The Centers for Disease Control and Prevention released a report that said life expectancy decreased by a full year in 2020. While the calculation is correct, the interpretation and message from that number is more challenging. For STAT, Peter B. Bach provides context to the measurement:
Don’t blame the method. It’s a standard one that over time has been a highly useful way of understanding how our efforts in public health have succeeded or fallen short. Because it is a projection, it can (and should) serve as an early warning of how people in our society will do in the future if we do nothing different from today.
But in this case, the CDC should assume, as do we all, that Covid-19 will cause an increase in mortality for only a brief period relative to the span of a normal lifetime. If you assume the Covid-19 risk of 2020 carries forward unabated, you will overstate the life expectancy declines it causes. […]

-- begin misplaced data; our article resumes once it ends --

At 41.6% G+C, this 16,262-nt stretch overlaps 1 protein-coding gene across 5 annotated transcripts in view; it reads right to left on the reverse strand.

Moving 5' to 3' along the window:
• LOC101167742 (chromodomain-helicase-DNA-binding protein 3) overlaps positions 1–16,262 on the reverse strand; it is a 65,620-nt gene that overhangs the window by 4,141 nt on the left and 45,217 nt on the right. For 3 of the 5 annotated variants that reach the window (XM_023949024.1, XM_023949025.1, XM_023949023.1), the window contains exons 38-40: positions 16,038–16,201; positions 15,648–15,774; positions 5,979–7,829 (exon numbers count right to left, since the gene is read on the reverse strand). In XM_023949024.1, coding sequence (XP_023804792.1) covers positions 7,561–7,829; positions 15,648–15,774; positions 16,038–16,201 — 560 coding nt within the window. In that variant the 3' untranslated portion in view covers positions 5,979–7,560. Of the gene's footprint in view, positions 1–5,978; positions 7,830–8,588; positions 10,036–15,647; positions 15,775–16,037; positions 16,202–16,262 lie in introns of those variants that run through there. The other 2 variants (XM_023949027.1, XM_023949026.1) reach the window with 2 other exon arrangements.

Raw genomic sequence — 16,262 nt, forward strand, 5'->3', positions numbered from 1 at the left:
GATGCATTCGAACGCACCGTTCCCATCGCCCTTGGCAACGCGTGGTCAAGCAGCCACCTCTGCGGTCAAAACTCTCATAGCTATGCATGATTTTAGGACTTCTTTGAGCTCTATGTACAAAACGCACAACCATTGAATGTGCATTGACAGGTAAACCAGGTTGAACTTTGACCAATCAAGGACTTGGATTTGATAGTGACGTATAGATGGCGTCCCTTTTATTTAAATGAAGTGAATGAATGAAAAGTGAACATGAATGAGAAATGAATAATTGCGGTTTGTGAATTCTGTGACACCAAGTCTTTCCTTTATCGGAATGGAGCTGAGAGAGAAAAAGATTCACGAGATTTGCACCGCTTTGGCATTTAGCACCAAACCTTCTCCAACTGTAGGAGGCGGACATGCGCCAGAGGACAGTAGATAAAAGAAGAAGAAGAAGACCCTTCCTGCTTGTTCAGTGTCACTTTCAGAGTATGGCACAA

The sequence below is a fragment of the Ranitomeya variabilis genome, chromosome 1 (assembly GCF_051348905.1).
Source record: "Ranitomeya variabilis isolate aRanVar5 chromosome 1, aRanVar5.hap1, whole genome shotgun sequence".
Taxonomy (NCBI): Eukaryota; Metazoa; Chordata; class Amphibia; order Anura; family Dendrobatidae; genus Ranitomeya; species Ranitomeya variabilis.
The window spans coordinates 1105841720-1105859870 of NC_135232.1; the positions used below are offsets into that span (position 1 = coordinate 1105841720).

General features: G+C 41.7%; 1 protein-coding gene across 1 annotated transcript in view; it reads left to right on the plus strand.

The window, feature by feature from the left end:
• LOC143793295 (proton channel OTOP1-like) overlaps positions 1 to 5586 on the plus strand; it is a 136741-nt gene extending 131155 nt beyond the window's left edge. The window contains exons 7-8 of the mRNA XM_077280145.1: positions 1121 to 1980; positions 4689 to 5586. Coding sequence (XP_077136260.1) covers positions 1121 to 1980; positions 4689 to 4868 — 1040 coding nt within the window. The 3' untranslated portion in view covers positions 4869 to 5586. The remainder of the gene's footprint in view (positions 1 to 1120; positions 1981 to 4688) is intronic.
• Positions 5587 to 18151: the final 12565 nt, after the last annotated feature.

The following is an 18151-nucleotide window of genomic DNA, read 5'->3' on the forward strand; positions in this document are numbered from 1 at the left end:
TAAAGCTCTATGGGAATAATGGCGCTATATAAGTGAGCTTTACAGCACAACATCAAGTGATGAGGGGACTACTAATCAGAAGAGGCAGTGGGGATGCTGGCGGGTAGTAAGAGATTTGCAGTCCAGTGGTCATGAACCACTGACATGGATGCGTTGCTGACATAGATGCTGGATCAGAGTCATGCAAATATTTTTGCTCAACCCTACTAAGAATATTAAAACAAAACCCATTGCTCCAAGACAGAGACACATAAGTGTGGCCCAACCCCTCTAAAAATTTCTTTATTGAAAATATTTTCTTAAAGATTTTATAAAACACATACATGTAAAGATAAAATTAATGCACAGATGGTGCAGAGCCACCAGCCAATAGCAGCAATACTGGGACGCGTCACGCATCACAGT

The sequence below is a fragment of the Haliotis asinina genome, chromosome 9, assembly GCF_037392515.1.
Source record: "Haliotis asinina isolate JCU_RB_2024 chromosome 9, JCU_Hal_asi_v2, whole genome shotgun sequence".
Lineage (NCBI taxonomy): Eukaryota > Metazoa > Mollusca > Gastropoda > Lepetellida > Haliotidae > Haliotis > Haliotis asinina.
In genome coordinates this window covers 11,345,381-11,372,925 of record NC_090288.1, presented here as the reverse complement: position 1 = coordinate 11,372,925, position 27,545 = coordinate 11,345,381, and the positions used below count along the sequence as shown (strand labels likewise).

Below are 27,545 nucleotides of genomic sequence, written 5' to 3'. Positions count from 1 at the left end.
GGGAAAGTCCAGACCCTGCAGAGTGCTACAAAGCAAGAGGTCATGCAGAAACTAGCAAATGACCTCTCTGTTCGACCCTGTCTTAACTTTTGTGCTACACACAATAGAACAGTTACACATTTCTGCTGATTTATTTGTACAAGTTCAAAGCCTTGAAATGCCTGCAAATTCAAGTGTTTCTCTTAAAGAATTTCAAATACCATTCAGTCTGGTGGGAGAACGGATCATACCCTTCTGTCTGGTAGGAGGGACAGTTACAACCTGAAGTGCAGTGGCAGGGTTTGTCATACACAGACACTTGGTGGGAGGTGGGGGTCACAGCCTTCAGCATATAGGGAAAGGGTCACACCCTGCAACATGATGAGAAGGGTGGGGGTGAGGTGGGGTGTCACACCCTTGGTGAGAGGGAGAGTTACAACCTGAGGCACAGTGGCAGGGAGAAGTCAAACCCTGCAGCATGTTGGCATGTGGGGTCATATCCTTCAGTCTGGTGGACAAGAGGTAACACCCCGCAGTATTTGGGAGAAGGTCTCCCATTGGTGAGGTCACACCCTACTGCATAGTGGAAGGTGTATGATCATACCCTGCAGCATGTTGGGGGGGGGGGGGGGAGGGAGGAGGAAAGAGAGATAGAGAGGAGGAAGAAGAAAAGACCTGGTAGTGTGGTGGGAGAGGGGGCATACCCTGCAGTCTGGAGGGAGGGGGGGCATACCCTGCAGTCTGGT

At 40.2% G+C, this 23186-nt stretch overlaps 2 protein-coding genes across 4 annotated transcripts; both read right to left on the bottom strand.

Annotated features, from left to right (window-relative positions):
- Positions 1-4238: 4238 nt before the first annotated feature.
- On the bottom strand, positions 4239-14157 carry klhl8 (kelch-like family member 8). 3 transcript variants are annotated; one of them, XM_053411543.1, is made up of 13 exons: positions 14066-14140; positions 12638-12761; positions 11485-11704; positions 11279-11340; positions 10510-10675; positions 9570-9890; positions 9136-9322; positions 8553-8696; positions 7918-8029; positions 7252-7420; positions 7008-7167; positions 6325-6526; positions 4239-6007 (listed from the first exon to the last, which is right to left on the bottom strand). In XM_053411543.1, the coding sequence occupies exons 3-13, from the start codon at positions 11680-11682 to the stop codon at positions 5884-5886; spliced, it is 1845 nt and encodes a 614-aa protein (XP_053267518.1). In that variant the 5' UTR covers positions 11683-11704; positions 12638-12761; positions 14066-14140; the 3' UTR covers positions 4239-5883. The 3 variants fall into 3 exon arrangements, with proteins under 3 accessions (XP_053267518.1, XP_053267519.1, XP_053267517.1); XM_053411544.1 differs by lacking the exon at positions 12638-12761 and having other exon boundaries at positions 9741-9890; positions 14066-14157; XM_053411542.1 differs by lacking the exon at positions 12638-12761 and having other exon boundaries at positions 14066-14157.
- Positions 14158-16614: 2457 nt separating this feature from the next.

Bach wonders if the CDC should have released the report at all, if most people were just going to misunderstand it. That seems like the wrong direction though. Life expectancy is a useful metric, and if you know there are a lot of chances for miscommunication, you try your best to explain the numbers with the audience in mind.